Mimsy Were the Borogoves

Music: Are you ready for that? Driving your car down a desert highway listening to the seventies and eighties rise like zombies from the rippling sand? I hope so.

Mimsy Review: For Lovers Only

Reviewed by Jerry Stratton, October 2, 2002

I’m the man that wrestles the bear, each year at the old county fair. And though I may lose I’m not easily bruised, I’m the man that wrestles the bear.

I picked up this album after becoming a fan of Southern Culture via their “Dirt Track Date” and “Plastic Seat Sweat” albums. This is an earlier album than those, and a whole lot weirder.

RecommendationPossible Purchase
ArtistSouthern Culture on the Skids
Year1992
Length56 minutes
Album Rating6
1. For Lovers Only 4:18
2. Biscuit Eater 4:53
3. Barnyard Ballbuster 3:41
4. Nashville Toupee 4:44
5. Fatman’s Twist 2:45
6. Skunk 4:24
7. Sheik’s Walk 3:39
8. Wish I Was In Love 4:25
9. Daddy Was a Preacher But Mama Was a Go-Go Girl 2:42
10. King of the Mountain 4:42
11. The Man That Wrestles the Bear 3:13
12. Link’s Lung 4:25
13. Clyde’s Lament 6:50
14. For Lovers Only (Reprise) 0:52

While the titles and lyrics of this album are very similar to their later albums, the sound of this album is very different. It’s still jazzy country, but it’s more, I don’t even know how to describe it, just weird. “For Lovers Only”, the title song, I have no idea what it’s about. I suspect some in-joke from whatever part of the south they’re from. It’s some odd music with nothing but the phrase “For Lovers Only” repeated every once in a while. It would be nice music if not for the lyrics.

“Barnyard Ballbuster” is more lyrical, in that it has more than one line, but is just as strange. “She chewed her way to my barbed wire fence, and I ain’t seen my baby since. Come baaaack.” Still, it, with its barnyard bestiality topic, is much closer lyrically to Southern Culture’s later albums. It’s the melody that’s a little off-putting. And “Clyde’s Lament” is another one. But I do think that “Clyde’s Lament”, with its story of a a man working in a factory, will become better with more listens.

The highlights of the album for me are “Biscuit Eater”, “Wish I Was In Love”, “Daddy Was a Preacher, But Mama Was a GoGo Girl”, and “The Man that Wrestles the Bear”.

“Biscuit Eater” is a bit of an uptempo song about a man in love with a teen-age runaway. “She left home ’cause her daddy done beat her, she’s my little biscuit eater. She’s a hungry, hungry girl.” The thing is almost touching despite its implications, something Southern Culture is very good at. “I don’t know where that smell comes from, all I know I’m gonna get me some.”

“I Wish I was in Love”, about a man drinking away an old love who has gone on to other loves, is much more traditional, and could almost pass on the radio. “This bottle of wine just won’t do anymore.” The thing makes me want to start drinking, which is of course what good country music is supposed to do.

“Daddy Was a Preacher, But Mama Was a GoGo Girl” is just a butt-shaking tune. But then, I enjoy songs about Go-Go Girls, from Gordon Lightfoots “Go Go Round” to the Go-Go’s themselves. “Daddy knew the bible, but mama knew the ways of the world.”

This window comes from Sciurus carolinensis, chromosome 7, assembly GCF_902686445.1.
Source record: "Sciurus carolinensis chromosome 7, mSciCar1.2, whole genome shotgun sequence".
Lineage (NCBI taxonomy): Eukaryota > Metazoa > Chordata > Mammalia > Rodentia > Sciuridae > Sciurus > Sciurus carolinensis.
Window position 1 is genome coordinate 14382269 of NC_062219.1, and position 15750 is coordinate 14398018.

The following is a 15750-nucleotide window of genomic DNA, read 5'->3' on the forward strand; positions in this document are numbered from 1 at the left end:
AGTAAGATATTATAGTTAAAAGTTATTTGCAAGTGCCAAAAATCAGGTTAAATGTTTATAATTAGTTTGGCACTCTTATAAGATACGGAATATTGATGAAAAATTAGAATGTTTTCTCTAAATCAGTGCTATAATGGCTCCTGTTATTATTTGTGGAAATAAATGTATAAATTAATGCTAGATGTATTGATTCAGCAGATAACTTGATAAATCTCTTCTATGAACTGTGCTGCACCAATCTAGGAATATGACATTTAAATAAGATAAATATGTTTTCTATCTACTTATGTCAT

Other songs include a tale of hunting a skunk that’s taken up residence underneath a house. (Skunks really do this--I’ve had skunks and possums battling it out for territory beneath a house that I was renting once. That’s a fight you absolutely stear clear of.) And another portrait of a “big man” from the mountains: a blue ridge mafia type getting into porn and moonshine.

Southern Culture on the Skids takes southern stereotypes seriously, in many cases turning ugly stereotypes into downright touching vignettes. They combine jazzy country in an alternative vein (you often see their albums in the racks of your friends who buy Combustible Edison, for example) with raunchy stories of Southern decadence. I heard someone else describe them as “Sir Douglas Quintet backed by a mariachi band lost in Memphis.” I once described them as the “dark reflection of the B-52s” but that doesn’t really do them justice. They’re more a dark reflection of pop culture in general.

But it’s odd, because as dark as some of their lyrics are, there’s always hope. These characters are Algren-like in their cultural outlook, Faulkner-like in their lack of control over their destiny, but they are characters you can feel for, and they have a nobility about them, even when they’re wrestling the bear. They have hope for the future.

If you’re not already a fan of Southern Culture, I recommend picking up some of their more accessible albums: Plastic Seat Sweat, Dirt Track Date, or Liquored Up And Lacquered Down. You’ll enjoy “For Lovers Only” a lot more, I think, once you’ve indoctrinated yourself into the SCOTS way of thinking. I didn’t like this album much at all when I first got it, but have come to really enjoy the highlights, and even perk up my barnyard ears when I hear Clyde’s Lament come on, in the hopes of understanding it. But I suspect that, if I didn’t already know how incredibly good Southern Culture on the Skids can be, I would not have given myself the time to warm up to it.

For Lovers Only

Southern Culture on the Skids

Recommendation: Possible Purchase

If you enjoyed For Lovers Only…

If you enjoy Southern Culture on the Skids, you might also be interested in Dirt Track Date.